I had an uterine ablation 6 years ago. I am currently 8 weeks pregnant and according to the ultrasound everything looks normal. What are the risks for this pregnancy? Have you ever seen someone successfully carry a baby after ablation?

I am not sure if you are referring to endometrial ablation, uterine embolization or uterine resection. In any case, if things are looking normal at this point that is reassuring. A sonogram at 11-14 weeks gestation with first trimester biochemistry and uterine artery Doppler studies will be helpful in documenting normal placental development. Normal pregnancy outcome is definitely possible.

Q : 6

Do you perform abdominal cerclage?

Unfortunately, abdominal cerclage is not a procedure I perform.

Q : 7

What kind of laser do you use to perform ablation of placentas? How much does the procedure cost?

At UMMC, we use the KTP laser. The costs are normally covered by your health insurance, but you should call your provider to verify that information.

Q : 8

I'm 16 weeks pregnant with twins and I'm 22 years old. I was never told they were identical and now my doctor thinks I have TTTS so he's sending me to have more testing done. Can anyone with TTTS get the fetoscopic laser surgery?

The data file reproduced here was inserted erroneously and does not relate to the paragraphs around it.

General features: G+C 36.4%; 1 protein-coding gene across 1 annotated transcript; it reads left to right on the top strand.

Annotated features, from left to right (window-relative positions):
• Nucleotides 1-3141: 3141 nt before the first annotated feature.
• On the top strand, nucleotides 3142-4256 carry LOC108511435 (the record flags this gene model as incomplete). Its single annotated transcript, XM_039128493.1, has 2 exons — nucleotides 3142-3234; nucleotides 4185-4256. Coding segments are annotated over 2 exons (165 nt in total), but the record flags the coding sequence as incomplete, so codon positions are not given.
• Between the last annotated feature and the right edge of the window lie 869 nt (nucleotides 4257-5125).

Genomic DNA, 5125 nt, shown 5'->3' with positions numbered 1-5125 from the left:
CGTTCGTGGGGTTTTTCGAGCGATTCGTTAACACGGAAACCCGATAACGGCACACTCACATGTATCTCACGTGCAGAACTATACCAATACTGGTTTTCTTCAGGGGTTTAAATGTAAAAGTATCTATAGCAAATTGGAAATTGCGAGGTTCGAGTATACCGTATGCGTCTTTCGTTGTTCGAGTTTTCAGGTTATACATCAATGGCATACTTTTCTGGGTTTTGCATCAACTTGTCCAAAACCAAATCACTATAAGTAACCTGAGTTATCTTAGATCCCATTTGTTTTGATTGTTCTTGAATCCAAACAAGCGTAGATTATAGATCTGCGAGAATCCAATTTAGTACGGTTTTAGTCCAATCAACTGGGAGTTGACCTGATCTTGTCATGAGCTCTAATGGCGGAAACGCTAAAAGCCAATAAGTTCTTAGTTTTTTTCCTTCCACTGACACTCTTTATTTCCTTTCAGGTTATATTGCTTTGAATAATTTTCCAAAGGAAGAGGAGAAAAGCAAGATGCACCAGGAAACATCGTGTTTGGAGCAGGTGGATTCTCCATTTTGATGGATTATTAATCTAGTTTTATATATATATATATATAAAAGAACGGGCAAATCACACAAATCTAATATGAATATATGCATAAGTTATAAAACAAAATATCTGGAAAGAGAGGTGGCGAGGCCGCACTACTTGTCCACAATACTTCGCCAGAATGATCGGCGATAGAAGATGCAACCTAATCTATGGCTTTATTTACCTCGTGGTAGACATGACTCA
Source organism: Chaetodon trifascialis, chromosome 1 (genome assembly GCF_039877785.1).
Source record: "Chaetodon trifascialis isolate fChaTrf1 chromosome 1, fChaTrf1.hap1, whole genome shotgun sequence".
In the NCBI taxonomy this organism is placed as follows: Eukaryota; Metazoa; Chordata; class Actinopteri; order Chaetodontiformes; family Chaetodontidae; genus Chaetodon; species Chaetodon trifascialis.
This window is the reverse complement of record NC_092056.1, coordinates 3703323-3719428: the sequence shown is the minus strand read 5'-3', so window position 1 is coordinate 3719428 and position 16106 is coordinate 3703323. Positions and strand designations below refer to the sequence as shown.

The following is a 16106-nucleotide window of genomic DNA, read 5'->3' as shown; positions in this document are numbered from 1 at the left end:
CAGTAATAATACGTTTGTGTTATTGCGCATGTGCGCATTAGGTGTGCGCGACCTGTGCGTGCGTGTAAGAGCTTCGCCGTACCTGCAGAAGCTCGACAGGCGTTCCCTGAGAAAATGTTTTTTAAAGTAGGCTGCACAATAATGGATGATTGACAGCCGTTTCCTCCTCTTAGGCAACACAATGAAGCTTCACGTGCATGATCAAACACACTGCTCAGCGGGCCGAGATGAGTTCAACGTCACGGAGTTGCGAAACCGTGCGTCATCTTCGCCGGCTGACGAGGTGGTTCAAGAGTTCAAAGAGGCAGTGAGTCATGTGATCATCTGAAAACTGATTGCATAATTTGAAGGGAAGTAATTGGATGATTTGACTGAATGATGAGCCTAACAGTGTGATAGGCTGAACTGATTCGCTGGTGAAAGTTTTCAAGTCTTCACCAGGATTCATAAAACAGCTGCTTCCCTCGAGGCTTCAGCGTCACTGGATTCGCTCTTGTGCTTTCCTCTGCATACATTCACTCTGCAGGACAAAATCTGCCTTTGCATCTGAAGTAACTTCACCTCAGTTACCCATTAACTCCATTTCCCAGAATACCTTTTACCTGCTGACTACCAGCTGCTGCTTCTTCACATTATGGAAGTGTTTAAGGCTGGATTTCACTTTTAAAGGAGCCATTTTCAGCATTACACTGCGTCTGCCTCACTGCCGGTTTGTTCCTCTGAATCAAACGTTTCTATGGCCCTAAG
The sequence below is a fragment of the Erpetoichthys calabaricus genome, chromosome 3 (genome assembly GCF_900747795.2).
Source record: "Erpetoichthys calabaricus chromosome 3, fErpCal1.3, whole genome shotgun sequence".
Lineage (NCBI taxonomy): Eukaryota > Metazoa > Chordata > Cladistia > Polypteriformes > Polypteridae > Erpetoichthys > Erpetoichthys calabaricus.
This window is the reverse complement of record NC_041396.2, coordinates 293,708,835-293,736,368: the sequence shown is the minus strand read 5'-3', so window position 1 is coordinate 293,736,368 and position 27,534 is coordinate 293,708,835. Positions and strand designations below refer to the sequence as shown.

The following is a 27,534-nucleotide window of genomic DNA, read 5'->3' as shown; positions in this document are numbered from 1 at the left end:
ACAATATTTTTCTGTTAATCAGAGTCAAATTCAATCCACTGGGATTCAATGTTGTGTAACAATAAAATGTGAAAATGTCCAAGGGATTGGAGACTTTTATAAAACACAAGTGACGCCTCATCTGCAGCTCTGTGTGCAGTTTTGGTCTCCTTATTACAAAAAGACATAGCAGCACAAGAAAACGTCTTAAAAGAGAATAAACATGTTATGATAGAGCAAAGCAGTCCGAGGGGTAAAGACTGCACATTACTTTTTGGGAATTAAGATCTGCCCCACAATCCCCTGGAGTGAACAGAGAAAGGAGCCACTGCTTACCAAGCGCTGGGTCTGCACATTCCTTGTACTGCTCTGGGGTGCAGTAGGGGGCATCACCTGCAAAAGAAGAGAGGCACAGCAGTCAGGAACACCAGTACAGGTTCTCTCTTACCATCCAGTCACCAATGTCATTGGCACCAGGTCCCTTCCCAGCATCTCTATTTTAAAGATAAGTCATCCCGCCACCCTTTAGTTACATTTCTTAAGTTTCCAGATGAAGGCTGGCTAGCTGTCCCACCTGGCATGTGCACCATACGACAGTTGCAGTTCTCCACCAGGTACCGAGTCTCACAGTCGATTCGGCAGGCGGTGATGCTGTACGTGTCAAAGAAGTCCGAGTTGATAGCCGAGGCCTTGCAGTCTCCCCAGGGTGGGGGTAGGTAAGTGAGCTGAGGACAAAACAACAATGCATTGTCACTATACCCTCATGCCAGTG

You are correct, anyone with TTTS can have laser surgery if they meet the severity criteria, At the University of Maryland we have performed laser surgery as early as 14 weeks and as late as 26 weeks. To find out more information feel free to visit our Web site ( or call for an appointment at 410 328 3865. If you are calling for an appointment ask to speak to Nicole or Debbie who schedule most of our fetal therapy referrals. Best regards Ahmet Baschat, MD

Q : 9

I'm 16 weeks pregnant with identical twin boys who have been diagnosed with TTTS, stage 2. Do you perform laser ablation at this stage of pregnancy? What is the success rate?

I do perform laser surgery at this gestational age. Our success rate is 96 percent with at least one survivor and 82 percent with two survivors in stage 2 TTTS.

Q : 10

I was diagnosed with TTTS at 17 weeks, Twin B had less than 2cm fluid, and Twin A had 7 cm. I was not a candidate for surgery. Now I am 20 weeks and Twin B's fluid is 4 cm and Twin A's is still 7cm. Can things get better with no treatment? I thought they could only get worse. All I did was add Ensure twice a day and lots of rest. I'm afraid things can turn around very fast. I'm also afraid that after 24 weeks they wont do surgery if things get bad. What is the chance that things will get better and stay like that?

Things can absolutely get better and stay stable. The key is to continue regular close surveillance to detect deterioration that necessitates intervention.

Q : 11

Can both twins survive this twin to twin transfusion syndrome with corrective surgery?